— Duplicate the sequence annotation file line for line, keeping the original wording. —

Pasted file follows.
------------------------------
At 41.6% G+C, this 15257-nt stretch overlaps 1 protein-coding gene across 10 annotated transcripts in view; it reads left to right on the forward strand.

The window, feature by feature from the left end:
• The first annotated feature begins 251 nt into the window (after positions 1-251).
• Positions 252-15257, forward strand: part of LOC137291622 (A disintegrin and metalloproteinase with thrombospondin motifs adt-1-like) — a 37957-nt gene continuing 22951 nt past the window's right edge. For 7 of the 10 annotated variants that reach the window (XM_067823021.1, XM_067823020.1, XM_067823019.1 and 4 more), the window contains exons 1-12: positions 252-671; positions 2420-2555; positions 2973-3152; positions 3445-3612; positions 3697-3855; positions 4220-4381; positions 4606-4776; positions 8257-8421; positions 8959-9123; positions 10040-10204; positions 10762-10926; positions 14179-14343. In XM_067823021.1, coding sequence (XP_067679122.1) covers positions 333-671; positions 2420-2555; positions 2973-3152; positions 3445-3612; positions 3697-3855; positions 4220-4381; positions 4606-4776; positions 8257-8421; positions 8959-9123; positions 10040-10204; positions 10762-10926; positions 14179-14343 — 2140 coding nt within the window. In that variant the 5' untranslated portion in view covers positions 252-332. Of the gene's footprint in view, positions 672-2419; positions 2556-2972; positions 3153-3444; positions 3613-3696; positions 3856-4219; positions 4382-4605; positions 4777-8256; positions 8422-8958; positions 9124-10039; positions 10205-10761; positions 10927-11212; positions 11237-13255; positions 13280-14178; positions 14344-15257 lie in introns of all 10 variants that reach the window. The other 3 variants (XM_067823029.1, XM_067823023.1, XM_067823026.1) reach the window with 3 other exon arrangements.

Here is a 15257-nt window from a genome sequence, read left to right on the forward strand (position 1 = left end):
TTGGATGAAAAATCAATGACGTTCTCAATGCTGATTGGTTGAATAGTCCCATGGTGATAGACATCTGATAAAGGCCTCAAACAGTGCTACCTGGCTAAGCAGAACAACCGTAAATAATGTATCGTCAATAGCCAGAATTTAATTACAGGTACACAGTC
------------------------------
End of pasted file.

At 41.6% G+C, this 15257-nt stretch overlaps 1 protein-coding gene across 10 annotated transcripts in view; it reads left to right on the forward strand.

The window, feature by feature from the left end:
• The first annotated feature begins 251 nt into the window (after positions 1-251).
• Positions 252-15257, forward strand: part of LOC137291622 (A disintegrin and metalloproteinase with thrombospondin motifs adt-1-like) — a 37957-nt gene continuing 22951 nt past the window's right edge. For 7 of the 10 annotated variants that reach the window (XM_067823021.1, XM_067823020.1, XM_067823019.1 and 4 more), the window contains exons 1-12: positions 252-671; positions 2420-2555; positions 2973-3152; positions 3445-3612; positions 3697-3855; positions 4220-4381; positions 4606-4776; positions 8257-8421; positions 8959-9123; positions 10040-10204; positions 10762-10926; positions 14179-14343. In XM_067823021.1, coding sequence (XP_067679122.1) covers positions 333-671; positions 2420-2555; positions 2973-3152; positions 3445-3612; positions 3697-3855; positions 4220-4381; positions 4606-4776; positions 8257-8421; positions 8959-9123; positions 10040-10204; positions 10762-10926; positions 14179-14343 — 2140 coding nt within the window. In that variant the 5' untranslated portion in view covers positions 252-332. Of the gene's footprint in view, positions 672-2419; positions 2556-2972; positions 3153-3444; positions 3613-3696; positions 3856-4219; positions 4382-4605; positions 4777-8256; positions 8422-8958; positions 9124-10039; positions 10205-10761; positions 10927-11212; positions 11237-13255; positions 13280-14178; positions 14344-15257 lie in introns of all 10 variants that reach the window. The other 3 variants (XM_067823029.1, XM_067823023.1, XM_067823026.1) reach the window with 3 other exon arrangements.

Here is a 15257-nt window from a genome sequence, read left to right on the forward strand (position 1 = left end):
TTGGATGAAAAATCAATGACGTTCTCAATGCTGATTGGTTGAATAGTCCCATGGTGATAGACATCTGATAAAGGCCTCAAACAGTGCTACCTGGCTAAGCAGAACAACCGTAAATAATGTATCGTCAATAGCCAGAATTTAATTACAGGTACACAGTC